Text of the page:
Last modified: Monday, March 19, 2007
EGG lays groundwork for online games study, research at IU
FOR IMMEDIATE RELEASE
March 19, 2007
BLOOMINGTON, Ind. -- There's a teeming universe that seemingly never ends, whose inhabitants travel in cyberspace through fantasy worlds of dungeons, dragons and demons, and real-world simulations of war and life in ancient and futuristic times.
And though they may be computer games, their global popularity is such that they merit serious consideration in academia. That's what Jeff Bardzell, assistant professor at the Indiana University School of Informatics, and other researchers are probing with their recently formed Enlightening Games Group.
"There's a genuine belief that game studies deserve more attention than they are getting," said EGG director Bardzell, an expert in human-computer interaction design. EGG considers issues ranging from the educational possibilities of interactive game technologies to the legal and social ramifications of in-game virtual economies that rival those of real-world countries.
"Because you can buy and sell virtual currency and assets online, the distinction between 'real' and 'imaginary' has lost its meaning," Bardzell said. "Criminals are now stealing in-game identities and selling their virtual assets for real money."
Game research, Bardzell and his colleagues contend, is an intrinsically interdisciplinary field. At IU it could include informatics, computer science, anthropology, library and information science, cognitive science, instructional systems and technology, fine arts, communications and culture, design, telecommunications and sociology.
EGG is a campus-wide initiative that comprises faculty and graduate students from many of these fields. The group's aim is to explore and develop a game studies curriculum and research agenda. IU Bloomington currently has no formal game research program, though it does have a production-focused graduate degree program in game design.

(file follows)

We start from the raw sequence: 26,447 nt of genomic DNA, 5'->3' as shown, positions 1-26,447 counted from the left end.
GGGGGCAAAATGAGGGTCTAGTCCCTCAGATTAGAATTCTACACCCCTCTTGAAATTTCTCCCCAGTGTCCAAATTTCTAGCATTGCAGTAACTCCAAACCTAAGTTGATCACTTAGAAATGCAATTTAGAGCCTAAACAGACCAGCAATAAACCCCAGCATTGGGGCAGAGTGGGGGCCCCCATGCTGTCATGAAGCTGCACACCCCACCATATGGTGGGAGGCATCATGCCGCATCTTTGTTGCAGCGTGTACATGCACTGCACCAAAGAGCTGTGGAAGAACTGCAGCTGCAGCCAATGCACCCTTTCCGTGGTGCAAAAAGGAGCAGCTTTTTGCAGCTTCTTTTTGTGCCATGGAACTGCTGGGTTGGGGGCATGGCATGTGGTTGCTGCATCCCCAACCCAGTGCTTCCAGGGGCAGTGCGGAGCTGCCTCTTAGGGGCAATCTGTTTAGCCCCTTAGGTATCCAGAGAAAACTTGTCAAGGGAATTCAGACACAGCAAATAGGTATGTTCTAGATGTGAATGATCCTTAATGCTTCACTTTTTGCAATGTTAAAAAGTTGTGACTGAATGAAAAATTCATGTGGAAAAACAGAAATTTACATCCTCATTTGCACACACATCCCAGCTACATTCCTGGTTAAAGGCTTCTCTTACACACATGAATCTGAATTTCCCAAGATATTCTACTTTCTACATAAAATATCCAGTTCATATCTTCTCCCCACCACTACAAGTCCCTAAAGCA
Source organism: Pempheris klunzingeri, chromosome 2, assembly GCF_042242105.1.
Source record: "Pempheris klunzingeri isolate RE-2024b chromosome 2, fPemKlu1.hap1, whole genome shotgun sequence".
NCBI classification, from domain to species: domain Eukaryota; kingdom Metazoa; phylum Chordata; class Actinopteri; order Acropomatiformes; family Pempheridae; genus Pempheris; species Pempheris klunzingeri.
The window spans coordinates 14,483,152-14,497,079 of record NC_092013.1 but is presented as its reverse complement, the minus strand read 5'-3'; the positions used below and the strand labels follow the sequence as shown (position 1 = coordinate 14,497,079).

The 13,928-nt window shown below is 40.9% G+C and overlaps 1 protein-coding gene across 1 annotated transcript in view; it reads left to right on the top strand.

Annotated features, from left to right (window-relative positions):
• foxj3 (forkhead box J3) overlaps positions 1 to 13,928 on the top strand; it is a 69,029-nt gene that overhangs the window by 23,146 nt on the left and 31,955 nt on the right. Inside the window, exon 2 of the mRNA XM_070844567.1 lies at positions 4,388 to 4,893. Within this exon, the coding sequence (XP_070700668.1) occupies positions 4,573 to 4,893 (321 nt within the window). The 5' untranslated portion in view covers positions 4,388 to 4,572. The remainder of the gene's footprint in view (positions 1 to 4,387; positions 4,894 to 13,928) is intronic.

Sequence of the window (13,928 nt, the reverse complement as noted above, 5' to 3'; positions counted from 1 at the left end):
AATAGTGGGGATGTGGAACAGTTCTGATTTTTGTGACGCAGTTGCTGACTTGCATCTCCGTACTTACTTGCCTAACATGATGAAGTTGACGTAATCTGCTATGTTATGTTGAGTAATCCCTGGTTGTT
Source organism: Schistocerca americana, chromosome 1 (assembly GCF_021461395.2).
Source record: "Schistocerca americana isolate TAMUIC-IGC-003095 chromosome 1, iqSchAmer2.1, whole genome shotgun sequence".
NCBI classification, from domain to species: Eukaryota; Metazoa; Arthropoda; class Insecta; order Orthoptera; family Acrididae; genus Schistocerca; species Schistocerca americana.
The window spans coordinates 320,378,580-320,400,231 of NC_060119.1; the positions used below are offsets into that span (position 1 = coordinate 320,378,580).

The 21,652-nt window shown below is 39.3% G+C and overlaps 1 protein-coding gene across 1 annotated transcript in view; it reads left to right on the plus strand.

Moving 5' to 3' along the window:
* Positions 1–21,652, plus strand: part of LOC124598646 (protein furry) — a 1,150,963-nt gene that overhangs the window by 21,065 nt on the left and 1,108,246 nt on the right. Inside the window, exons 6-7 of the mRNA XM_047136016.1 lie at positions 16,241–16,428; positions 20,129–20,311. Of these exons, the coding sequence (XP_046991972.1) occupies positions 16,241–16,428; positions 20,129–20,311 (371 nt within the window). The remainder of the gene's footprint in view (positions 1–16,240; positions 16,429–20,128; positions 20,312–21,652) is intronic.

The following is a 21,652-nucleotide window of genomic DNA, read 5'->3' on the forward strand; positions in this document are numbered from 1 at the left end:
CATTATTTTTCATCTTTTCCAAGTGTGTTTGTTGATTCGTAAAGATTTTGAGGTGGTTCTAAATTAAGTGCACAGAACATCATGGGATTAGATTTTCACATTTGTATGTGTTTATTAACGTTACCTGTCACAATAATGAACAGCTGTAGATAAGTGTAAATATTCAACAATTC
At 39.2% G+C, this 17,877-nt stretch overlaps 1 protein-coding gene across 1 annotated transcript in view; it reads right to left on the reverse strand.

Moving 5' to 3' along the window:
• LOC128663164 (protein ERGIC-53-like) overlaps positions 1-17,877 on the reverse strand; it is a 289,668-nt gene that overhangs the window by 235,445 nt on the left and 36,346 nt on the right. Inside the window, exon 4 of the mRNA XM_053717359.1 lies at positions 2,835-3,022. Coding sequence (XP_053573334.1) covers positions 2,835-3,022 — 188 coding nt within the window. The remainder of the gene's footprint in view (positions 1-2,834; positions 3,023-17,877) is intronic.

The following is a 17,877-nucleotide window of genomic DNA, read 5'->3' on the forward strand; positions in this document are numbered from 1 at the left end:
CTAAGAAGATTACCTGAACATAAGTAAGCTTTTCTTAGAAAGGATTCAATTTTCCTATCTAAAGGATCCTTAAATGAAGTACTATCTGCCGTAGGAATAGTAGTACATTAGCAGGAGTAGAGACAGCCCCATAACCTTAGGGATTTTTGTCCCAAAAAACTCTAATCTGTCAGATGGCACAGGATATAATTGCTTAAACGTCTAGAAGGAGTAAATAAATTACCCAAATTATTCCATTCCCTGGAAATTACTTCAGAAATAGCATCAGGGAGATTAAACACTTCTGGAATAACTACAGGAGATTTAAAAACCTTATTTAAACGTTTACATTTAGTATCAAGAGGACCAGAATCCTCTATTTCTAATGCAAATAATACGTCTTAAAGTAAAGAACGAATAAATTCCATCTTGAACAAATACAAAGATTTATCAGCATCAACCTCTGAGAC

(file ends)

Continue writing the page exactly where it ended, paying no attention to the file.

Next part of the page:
Bardzell founded EGG with Ted Castronova, associate professor in the Department of Telecommunications. Castronova is an internationally known expert on large-scale, online games and director of the IU-based Synthetic Worlds Initiative, a research effort whose aim is to study immersive digital spaces that can host many users on a persistent basis.
"We're fortunate to have an unusually high concentration of renowned game researchers, especially in the hot area of massively multiplayer, on-line games, such as the World of Warcraft and Second Life," said Bardzell.
MMOGs, as they are called, are Internet-based computer games where hundreds, if not thousands, of players can participate simultaneously. Such games enable an individual or teams of players to cooperate with and compete against others.
EGG's steering committee includes Robert Appelman, clinical associate professor, School of Education; Shaowen Bardzell, visiting assistant professor, School of Health, Physical Education and Recreation; and Margaret Dolinsky, assistant professor, School of Fine Arts. Informatics Executive Associate Dean Marty Siegel also lends support to the group.
The Enlightening Games Group at IU hosts monthly colloquia and is planning an annual conference.